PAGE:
UF42 release date
It is stated that the UF42 was only released in 1950. This is not correct.
This tube came available early 1948, at least for internal development within Philips. There are circuit diagrams from July 1948 (for a 567-line television design) using the UF42, while the TF384A television designed early 1948 used the UF42 too (the 8 in the name indicates it being a 1948-released design). The EF42 Rimlock valve was publicly announced in a Philips Electronic Application Bulletin of December 1948, where it is stated that the U-version were alrady released earlier.
The UF42 was used in Philips television receivers from 1948 and 1949: the TF384A, TF390A, TF402A and TF502A for the French market, the 385U, 485U, 683U and 492U for the UK market.
Speaking for the French market, the following observations from literature can be made:
- In December 1947, the "official" Miniwatt series of Television Tubes comprised of
- MW22-5 and MW31-6
- and rectifiers 1875 and 1877
- In February 1948, at the Salon de la Pièce Détachée, the Rimlock base was introduced with the series (non-standard designations used by Mazda)
- UCH41 = CF141
- UF41 = HF121
- UAF41 = D121
- UL41 = BF451
- UY41 = V311
- UY41 = V312
- First advertisements with above series appear around September 1948
- In November 1948 first advertisement of an E series
- ECH41, EAF41, EF41, AZ41, EL41
- ECH41, EAF41, EF41, AZ41, EL41
- In January 1949 advertisement of E series with additionally
- GZ40, ECC40, EF42
Obviously, the picture is not complete. I didn't have time to read the stack of magazines in detail to find the official announcements of new tubes except for the Feb 1948 one.
Thank you for addressing this. Well, France was a test market for new tubes for Philips at that time. So locally you might be right and it would be fine if you could load up such dated material.
The "dating for certainty" is only done by me, since the whole system depends on such date to tell us if a model has been proposed for a too early model.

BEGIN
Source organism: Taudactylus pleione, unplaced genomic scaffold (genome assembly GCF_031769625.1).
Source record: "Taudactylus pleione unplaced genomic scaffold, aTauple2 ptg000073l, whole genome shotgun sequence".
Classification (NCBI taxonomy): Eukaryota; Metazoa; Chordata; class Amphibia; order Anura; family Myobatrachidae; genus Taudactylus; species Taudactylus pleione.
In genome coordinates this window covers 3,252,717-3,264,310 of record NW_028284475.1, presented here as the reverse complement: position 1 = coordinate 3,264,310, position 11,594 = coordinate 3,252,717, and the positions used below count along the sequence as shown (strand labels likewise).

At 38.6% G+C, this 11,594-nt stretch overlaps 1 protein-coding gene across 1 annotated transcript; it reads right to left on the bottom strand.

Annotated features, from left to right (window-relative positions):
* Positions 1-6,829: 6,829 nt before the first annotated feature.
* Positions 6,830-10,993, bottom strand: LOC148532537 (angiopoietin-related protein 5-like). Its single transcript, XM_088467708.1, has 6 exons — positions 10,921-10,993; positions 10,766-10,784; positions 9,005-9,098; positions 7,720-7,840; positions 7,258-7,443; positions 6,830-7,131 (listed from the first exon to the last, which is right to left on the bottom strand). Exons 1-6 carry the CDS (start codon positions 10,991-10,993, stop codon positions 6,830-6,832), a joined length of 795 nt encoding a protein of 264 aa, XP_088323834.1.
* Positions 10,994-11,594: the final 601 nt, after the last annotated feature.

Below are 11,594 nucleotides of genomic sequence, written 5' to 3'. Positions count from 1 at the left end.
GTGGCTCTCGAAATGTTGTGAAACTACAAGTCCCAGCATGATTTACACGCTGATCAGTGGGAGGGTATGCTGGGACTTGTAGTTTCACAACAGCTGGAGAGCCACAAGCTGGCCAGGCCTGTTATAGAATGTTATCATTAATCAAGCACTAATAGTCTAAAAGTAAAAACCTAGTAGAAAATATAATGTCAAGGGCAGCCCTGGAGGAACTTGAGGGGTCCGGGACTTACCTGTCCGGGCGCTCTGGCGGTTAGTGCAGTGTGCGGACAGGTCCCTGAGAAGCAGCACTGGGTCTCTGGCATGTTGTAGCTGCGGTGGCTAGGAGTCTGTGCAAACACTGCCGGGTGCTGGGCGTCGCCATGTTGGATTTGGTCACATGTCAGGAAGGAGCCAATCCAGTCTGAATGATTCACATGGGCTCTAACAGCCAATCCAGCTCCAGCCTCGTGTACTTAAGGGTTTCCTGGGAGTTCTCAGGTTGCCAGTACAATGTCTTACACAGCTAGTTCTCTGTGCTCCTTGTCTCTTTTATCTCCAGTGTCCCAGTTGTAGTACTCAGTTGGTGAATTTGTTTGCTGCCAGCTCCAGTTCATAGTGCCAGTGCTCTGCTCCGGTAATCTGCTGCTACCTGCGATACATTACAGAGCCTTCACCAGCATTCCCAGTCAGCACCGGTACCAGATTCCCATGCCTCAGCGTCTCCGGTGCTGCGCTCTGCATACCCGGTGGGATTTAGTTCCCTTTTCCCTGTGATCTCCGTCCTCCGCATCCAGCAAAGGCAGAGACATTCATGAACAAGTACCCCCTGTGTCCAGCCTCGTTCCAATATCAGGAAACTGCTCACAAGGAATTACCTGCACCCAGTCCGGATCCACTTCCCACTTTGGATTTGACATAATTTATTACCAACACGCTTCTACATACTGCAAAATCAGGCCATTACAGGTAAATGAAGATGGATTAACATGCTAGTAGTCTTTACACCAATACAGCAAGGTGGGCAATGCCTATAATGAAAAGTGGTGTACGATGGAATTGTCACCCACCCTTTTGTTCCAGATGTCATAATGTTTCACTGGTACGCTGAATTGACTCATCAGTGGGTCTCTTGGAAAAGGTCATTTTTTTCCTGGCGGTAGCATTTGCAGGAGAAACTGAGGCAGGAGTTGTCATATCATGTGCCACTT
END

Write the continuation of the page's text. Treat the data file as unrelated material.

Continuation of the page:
We might to have some compromises for exception - this depending on the material you find. There are also some experimental sets and some very limited numbers for a test market. We have to consider dates for the general public and markets.
We have also to consider that my collection of primary source information from Philips was and is limited for tubes which have not been in use in big quantity at the time of presentation to the market. Therefore the tendency is that we sometimes show a too late date - but never a too early. Please send me copies to the address below (mail to author) for tubes which you would like to see an earlier date for. This would be a great help.
Is it possible for you to add the model TF502A and to look for the models for the UK market relating technical papers and/or schematics and the right yeasrs (if possible from-to)? We also miss the 623U and 492U.
My findings are based on a detailed analysis of the early TV development within Philips. See my story here. (I will in due time also upload this story to Radiomuseum, but that will take quite some effort).
My main point is that most of the valves were available for internal product development well before public launch. This was especially true for television valves, where the Philips set designers wanted to keep the new features or performance of valves confidential until the set was publicly launched. So often valve announcement and set announcement coincided. This was especially true in the 1948-1951 period, with valves like UF42, EF42, EB91, EQ40/80 and maybe a few more.
In the coming time I'll indeed plan to update the missing sets to the system.
Thank you for your kind answers.
You addressed something very important: We want only to show the start of the "big series", which is often not the publishing date. Normally a tube designer sends some tubes to the best clients including some rough schematics how the tube type should operate and under which conditions.
Then the manufacturer builds its own circuits (to have its own goodies if possible and depending on the model pricing etc.). If it works fine they build a handmade chassis and do an original wiring - also to find the best "zero-zones" ("earthings") for higher frequencies like FM and higher. If that all works fine comes a chassis which has all the details to create the tools for the big machines to do those complicate chassis - when it works fine including all shielding etc.
The process of creating all the tools for the "metal working machinges" like presses, cuttings etc. take quite some time and money (at those times!). This is only a fraction of what a manufacturer has to do before launching a new model ...
So also the tube manufacturers have their time to set up mass production. Normally the difference is one year, some times more. If it is quite a new or demanding tube, the test market comes in place.
Now we have to do a compromise where we find a test market with quantities by perhaps showing the data for the real whole market, telling in the notes the details - with the disadvantage to have models with the automatic note - but hopefully compensated with a note in that model page. Or "the other way round" - where we have the loss of our good automatic detecting system!
Can you please take out the outgoing link below (which did not function anyway), since we only allow Wikipedia as outgoing link? But you may write your web page without the www and without the point so that somebody interested can reach it - since you do quite a good work also here. :-)